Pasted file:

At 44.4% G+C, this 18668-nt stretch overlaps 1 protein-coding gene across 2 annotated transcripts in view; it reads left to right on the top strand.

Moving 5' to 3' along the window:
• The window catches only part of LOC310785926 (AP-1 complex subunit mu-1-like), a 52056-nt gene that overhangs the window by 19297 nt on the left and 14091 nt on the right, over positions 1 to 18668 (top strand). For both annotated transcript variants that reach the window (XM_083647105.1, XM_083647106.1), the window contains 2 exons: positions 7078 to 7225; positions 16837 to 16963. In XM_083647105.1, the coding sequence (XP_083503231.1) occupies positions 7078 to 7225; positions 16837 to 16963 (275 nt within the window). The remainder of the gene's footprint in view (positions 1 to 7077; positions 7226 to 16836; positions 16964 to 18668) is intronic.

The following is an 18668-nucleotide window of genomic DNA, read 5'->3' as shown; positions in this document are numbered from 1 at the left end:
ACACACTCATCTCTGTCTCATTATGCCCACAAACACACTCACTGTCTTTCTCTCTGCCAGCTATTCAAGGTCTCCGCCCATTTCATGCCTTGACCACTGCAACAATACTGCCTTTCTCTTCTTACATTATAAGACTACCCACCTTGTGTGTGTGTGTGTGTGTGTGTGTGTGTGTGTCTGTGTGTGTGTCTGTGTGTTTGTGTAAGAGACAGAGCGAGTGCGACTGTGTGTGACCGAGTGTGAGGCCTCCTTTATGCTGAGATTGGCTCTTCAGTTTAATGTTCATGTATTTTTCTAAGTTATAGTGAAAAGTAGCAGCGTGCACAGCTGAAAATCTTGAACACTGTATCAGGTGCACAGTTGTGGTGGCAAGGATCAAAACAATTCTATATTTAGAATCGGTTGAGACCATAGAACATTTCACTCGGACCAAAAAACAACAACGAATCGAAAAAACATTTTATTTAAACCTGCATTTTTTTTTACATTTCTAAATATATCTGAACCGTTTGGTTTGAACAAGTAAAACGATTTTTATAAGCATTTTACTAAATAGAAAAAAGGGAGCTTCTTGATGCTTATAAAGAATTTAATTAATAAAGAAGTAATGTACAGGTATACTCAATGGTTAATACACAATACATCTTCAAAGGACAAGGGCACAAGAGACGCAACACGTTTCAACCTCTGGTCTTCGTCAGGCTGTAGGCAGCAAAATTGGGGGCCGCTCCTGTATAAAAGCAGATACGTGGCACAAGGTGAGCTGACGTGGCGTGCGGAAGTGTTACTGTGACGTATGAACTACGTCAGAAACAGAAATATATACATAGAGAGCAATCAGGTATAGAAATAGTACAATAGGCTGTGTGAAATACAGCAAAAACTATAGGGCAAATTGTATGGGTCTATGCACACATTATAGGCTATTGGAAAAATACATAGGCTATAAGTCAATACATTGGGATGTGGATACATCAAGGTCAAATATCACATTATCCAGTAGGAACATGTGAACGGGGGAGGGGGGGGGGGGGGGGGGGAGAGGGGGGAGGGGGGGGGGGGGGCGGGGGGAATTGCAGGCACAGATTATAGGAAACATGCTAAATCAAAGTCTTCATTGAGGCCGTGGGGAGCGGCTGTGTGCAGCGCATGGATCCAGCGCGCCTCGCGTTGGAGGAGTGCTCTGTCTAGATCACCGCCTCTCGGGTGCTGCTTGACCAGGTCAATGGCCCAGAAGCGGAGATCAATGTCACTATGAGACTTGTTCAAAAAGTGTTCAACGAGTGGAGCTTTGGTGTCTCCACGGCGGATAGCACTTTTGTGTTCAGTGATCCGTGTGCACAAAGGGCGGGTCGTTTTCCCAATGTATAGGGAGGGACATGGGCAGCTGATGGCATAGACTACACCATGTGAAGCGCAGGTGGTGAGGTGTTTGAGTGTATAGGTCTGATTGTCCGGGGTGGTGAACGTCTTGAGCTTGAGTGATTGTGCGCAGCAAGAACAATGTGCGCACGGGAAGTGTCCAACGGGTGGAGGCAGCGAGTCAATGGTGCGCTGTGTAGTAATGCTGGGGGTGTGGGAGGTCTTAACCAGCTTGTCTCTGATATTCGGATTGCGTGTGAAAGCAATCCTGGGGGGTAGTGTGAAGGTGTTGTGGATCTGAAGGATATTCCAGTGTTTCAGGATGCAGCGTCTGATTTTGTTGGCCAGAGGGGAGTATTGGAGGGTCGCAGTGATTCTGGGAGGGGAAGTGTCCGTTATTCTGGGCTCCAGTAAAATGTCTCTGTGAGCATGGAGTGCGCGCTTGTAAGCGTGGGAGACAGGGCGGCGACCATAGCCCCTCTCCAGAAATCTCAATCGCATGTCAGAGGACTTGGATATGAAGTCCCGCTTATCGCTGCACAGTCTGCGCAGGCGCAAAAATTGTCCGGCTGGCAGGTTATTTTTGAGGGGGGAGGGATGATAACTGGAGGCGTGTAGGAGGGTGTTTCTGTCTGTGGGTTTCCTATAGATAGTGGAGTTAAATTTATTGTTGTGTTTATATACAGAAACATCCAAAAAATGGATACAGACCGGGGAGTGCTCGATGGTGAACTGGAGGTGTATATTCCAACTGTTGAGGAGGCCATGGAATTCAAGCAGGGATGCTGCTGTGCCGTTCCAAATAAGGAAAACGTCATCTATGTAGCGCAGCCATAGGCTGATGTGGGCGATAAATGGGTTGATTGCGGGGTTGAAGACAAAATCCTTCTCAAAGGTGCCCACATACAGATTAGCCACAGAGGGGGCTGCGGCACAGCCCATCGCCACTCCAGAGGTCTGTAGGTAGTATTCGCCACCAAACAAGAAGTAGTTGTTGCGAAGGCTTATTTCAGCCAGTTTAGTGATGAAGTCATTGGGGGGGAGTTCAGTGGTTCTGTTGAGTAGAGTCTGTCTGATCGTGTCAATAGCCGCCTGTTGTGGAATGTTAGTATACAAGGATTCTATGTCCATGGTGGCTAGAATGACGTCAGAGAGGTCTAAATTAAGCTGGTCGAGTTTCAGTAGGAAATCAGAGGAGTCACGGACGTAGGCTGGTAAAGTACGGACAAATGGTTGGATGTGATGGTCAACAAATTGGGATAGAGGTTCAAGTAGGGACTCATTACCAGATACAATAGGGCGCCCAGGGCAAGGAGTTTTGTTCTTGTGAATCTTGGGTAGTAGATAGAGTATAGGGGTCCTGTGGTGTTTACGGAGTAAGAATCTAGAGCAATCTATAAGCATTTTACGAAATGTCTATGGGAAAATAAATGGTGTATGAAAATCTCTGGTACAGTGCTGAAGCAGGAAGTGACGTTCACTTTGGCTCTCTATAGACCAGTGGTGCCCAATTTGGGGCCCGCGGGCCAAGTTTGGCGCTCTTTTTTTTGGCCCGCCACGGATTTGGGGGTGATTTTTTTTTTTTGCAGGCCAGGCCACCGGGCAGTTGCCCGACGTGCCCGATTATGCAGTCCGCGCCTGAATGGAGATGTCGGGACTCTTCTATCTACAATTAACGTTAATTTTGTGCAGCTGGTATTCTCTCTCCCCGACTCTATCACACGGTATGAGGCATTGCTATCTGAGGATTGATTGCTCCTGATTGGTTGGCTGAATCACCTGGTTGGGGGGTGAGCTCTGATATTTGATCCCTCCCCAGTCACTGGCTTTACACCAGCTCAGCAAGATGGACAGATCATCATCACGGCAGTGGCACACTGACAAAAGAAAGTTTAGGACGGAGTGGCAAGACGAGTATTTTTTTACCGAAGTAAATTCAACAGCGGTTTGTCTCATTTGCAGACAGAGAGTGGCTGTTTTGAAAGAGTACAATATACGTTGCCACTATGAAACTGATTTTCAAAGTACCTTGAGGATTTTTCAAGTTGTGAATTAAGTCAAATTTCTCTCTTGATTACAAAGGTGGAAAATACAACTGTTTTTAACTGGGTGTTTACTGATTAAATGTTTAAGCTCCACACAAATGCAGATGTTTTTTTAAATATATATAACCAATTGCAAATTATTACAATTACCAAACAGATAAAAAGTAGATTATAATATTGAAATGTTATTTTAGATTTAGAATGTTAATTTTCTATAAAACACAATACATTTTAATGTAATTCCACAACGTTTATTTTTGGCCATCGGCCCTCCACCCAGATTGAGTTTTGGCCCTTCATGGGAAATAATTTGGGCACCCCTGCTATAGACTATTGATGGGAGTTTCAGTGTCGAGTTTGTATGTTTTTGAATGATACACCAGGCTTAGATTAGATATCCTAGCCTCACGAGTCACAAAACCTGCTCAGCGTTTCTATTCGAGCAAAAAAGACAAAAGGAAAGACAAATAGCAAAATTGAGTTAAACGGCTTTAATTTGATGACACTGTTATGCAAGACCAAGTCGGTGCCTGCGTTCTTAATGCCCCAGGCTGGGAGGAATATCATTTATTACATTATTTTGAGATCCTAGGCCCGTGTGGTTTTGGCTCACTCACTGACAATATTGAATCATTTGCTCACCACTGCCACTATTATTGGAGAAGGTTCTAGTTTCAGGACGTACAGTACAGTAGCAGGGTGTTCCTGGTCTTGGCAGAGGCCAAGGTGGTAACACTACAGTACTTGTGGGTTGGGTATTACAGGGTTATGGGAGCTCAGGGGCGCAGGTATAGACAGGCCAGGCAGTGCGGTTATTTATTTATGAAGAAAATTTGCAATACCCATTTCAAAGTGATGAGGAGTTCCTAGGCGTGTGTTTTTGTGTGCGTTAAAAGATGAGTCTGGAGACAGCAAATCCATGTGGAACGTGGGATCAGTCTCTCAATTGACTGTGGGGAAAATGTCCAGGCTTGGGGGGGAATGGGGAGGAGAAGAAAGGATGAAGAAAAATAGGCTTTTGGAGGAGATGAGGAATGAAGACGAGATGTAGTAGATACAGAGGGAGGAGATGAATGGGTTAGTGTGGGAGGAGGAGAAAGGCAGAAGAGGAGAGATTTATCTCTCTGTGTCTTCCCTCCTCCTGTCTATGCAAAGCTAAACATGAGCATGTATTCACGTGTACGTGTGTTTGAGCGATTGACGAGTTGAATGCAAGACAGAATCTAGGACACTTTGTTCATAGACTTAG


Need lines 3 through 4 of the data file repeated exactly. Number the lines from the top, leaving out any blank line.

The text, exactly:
• The window catches only part of LOC310785926 (AP-1 complex subunit mu-1-like), a 52056-nt gene that overhangs the window by 19297 nt on the left and 14091 nt on the right, over positions 1 to 18668 (top strand). For both annotated transcript variants that reach the window (XM_083647105.1, XM_083647106.1), the window contains 2 exons: positions 7078 to 7225; positions 16837 to 16963. In XM_083647105.1, the coding sequence (XP_083503231.1) occupies positions 7078 to 7225; positions 16837 to 16963 (275 nt within the window). The remainder of the gene's footprint in view (positions 1 to 7077; positions 7226 to 16836; positions 16964 to 18668) is intronic.

The following is an 18668-nucleotide window of genomic DNA, read 5'->3' as shown; positions in this document are numbered from 1 at the left end: